Barth's Eben Cooke is cast in the mold of Voltaire's Candide -- he is well-bred and exceptionally educated, but an utter stranger to the workings of the world beyond the academy and his father's Middlesex estate. In a keen stroke of metatextual parody, Eben comes to hold his own innocence (which the reader immediately perceives as his most salient characteristic) as his highest personal virtue. Nobody should be surprised that Eben's introduction to the great wide yonder is just as excruciatingly (and hilariously) jarring as Candide's.

Eben's journey begins when he receives a commission from Lord Baltimore himself to sail to across the Atlantic and pen a poetical epic that sings and immortalizes the great virtues and heroes of Baltimore Colony. Scarcely does he arrive on the shores of present-day Maryland when his fantastic visions of a pastoral New World Ilium are rudely shattered: contrary to his expectations, Baltimore Colony is a swampy shithole populated by criminals, drunkards, slavers, prostitutes, opium-smugglers, hucksters, and worse. (You can read all about it in the original "Sot-Weed Factor" by the original Eben Cooke.)

But the real star of the novel, as far as I'm concerned, is Eben's teacher, guide, and friend, Henry Burlingame -- 25% Dante's Virgil, 25% Candide's Pangloss, and 50% Faustus's Mephistopheles. Comic book fans will surely spot something of Marvel Comics' Mystique in him as well -- Henry is a bona fide shapeshifter, appearing in various guises and a Rolodex of assumed names, acting as a double and triple agent in the machinations of the New World's conflicting power brokers -- a game into which he draws the hapless Eben Cooke.

That's the basic context of the passage you're about to read. Eben has just staggered into Baltimore Colony (after an altercation with some pirates off the coast) and has just convened at an inn with with Henry Burlingame, having just encountered him in one of his various guises. Burlingame has filled him in on the latest developments in the political intrigues concerning the colony's future, and the already disoriented Eben becomes distraught:

Ebenezer shook his head in a matter not clearly affirmative or negative. "That is a part of it, Henry; you go at such a pace, I have no time to think things through as they deserve! I cannot collect my wits e'en to think of all the questions I would ask, much less explore your answers. How can I know what I must do and where I stand?"

Burlingame laid his arm across the poet's shoulders and smiled. "What is't you describe, my friend, if not man's lot? He is by mindless lust engendered and by mindless wrench expelled, from the Eden of the womb to the motley, mindless world. He is Chance's fool, the toy of aimless Nature a mayfly flitting down the winds of Chaos!"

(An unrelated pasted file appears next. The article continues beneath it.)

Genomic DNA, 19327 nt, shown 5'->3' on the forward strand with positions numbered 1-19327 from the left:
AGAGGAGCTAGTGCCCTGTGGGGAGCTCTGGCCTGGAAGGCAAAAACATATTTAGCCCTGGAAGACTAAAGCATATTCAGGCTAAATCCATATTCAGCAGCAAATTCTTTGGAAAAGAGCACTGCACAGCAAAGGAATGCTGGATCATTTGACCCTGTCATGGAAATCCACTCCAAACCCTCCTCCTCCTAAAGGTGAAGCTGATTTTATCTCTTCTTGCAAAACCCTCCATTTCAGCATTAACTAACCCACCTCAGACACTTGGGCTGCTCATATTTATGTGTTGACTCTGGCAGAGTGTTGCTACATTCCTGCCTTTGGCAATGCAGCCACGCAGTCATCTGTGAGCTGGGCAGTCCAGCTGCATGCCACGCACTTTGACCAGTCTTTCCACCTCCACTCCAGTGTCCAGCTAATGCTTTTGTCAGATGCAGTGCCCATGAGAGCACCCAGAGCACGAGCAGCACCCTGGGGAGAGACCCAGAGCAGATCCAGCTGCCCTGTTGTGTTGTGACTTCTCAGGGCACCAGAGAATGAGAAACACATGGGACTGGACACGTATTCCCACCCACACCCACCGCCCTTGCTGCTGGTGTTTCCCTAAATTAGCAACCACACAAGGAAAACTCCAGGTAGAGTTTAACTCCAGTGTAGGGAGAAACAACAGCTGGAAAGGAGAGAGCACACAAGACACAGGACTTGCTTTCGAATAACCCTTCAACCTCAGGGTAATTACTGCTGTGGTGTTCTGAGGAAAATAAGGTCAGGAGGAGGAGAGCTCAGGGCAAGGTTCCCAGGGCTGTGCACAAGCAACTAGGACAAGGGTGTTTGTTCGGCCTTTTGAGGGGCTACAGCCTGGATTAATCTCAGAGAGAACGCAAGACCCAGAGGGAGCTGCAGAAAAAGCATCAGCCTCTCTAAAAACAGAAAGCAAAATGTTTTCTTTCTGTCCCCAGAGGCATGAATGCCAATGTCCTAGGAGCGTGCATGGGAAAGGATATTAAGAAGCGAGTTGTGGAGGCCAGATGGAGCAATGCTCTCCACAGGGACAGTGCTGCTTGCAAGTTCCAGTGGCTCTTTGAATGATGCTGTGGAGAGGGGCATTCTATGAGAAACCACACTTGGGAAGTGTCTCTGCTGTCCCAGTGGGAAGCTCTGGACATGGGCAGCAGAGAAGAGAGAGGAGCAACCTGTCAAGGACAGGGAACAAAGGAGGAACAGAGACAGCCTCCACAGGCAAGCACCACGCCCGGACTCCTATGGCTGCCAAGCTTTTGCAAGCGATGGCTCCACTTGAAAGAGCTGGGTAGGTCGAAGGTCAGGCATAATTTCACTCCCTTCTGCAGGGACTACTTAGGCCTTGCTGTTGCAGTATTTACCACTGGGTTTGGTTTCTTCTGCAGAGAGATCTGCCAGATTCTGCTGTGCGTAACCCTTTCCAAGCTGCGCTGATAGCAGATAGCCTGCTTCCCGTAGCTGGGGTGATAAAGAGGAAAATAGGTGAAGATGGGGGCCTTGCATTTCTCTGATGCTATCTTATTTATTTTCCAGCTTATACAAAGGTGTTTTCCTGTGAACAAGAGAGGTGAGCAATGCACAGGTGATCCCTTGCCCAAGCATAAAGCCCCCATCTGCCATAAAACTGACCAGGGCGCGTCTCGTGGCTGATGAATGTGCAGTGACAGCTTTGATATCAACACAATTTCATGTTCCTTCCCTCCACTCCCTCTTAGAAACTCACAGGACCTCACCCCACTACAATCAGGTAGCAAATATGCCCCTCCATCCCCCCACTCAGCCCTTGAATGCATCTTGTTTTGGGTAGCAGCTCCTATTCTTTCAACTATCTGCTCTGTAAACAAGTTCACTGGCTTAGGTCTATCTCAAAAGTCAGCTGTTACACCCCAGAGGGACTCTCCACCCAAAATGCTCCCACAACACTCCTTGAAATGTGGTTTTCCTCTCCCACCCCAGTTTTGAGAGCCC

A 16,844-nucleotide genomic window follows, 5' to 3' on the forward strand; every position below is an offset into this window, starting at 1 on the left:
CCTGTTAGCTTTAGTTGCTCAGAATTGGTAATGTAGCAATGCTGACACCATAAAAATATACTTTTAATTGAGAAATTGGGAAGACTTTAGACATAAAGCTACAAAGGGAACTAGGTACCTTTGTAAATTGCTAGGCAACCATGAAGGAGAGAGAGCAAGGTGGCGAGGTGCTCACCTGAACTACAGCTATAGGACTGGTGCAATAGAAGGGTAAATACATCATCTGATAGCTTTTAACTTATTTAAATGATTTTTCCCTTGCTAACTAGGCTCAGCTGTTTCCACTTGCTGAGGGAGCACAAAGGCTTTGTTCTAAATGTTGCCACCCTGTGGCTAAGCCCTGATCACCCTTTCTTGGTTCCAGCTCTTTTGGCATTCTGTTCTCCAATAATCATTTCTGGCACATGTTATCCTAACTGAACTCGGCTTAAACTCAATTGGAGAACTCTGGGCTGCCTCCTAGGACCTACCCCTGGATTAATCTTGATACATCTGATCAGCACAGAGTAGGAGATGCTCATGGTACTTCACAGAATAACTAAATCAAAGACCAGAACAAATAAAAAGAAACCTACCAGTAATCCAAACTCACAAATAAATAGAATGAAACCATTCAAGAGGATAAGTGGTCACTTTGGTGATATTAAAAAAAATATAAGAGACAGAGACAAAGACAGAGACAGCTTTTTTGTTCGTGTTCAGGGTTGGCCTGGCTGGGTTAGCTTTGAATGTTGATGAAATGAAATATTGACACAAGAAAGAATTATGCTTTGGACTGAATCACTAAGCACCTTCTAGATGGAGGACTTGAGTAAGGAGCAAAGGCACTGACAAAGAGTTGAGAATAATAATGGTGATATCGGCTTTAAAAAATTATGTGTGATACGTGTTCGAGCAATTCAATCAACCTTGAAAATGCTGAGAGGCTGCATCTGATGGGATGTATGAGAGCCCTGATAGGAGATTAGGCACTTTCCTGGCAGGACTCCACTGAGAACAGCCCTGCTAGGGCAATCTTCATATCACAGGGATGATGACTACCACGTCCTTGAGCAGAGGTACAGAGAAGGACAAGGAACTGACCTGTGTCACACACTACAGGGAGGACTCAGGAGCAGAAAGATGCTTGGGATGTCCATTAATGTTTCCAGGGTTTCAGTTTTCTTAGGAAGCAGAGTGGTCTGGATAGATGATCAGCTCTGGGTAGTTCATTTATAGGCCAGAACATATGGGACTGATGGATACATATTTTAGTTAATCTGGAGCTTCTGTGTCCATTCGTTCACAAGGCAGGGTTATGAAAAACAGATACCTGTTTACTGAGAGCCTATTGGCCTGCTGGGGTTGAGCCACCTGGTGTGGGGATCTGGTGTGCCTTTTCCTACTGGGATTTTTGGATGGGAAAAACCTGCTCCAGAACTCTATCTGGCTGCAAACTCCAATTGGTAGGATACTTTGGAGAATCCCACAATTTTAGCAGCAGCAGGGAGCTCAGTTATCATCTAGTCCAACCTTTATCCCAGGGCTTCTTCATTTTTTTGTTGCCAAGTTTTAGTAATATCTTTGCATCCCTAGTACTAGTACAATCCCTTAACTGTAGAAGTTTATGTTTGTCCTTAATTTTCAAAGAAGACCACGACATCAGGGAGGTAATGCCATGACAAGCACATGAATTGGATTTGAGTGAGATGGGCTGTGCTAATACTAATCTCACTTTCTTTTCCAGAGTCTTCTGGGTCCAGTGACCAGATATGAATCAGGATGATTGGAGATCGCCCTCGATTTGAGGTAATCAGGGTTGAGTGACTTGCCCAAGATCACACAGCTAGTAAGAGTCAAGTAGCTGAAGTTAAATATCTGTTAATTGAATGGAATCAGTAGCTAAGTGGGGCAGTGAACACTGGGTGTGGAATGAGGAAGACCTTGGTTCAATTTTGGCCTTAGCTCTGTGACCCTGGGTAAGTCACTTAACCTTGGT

"You mistake my meaning," Ebenezer said, lowering his eyes.

Burlingame was undaunted: his eyes glittered. "Not by much, methinks. Once long ago we sat like this, at an inn near Magdalene College do you remember? And I said, 'Here we sit upon a blind rock hurtling through a vacuum,1 racing to the grave.' 'Tis our fate to search, Eben, and do we seek our soul, what we find is a piece of that same black Cosmos whence we sprang and through which we fall: the infinite wind of space. . ."

In fact a night wind hand sprung up and was buffeting the inn. Ebenezer shivered and clutched the edge of the table. "But there is so much unanswered and unresolved! It dizzies me!"

"Marry!" laughed Henry. "If you saw it clear enough 'twould not dizzy you: 'twould drive you mad! This inn here seems a little isle in a sea of madness, doth it not? Blind Nature howls without, but here 'tis calm how dare we leave? Yet lookee round you at these men that dine and play at cards, as if the sky were their mother's womb! They remind me of the chickens I once saw fed to a giant snake in Africa: when the snake struck one, the others squawked and fluttered, but a moment after they were scratching about for corn, or standing on his very back to preen their feathers! How is't these men don't run a-gibbering down the streets, if not that their minds are lulled to sleep?" He pressed the poet's arm. "You know as well as I that human work can be magnificent; but in the face of what's out yonder" he gestured skywards "'tis the industry of Bedlam! Which sees the state of things more clearly: the cock that preens on the python's back, or the lunatic that trembles in his cell?"2

Ebenezer sighed. "Yet I fail to see the relevance of this; 'tis not germane at all to what I had "

"Not germane?" Burlingame exclaimed. "'Tis the very root and stem of't! Two things alone can save a man from madness." He indicated the others patrons of the inn. "Dull-headedness is one, and far the commoner: the truth that drives men mad must be sought for ere it's found, and it eludes the doltish or myopic hunter. But once 'tis caught and looked on, whether by insight or instruction, the captor's sole expedient is to force his will upon't ere it work his ruin! Why is't you set such store by innocence and rhyming, and I by searching out my father and battling Coode?3 One must needs make and seize his soul, and then cleave fast to't, or go babbling in the corner; one must choose his gods and devils on the run, quill his own name upon the universe, and declare, 'Tis I, and the world stands such-a-way!' One must assert, assert, assert, or go screaming mad. What other course remains?"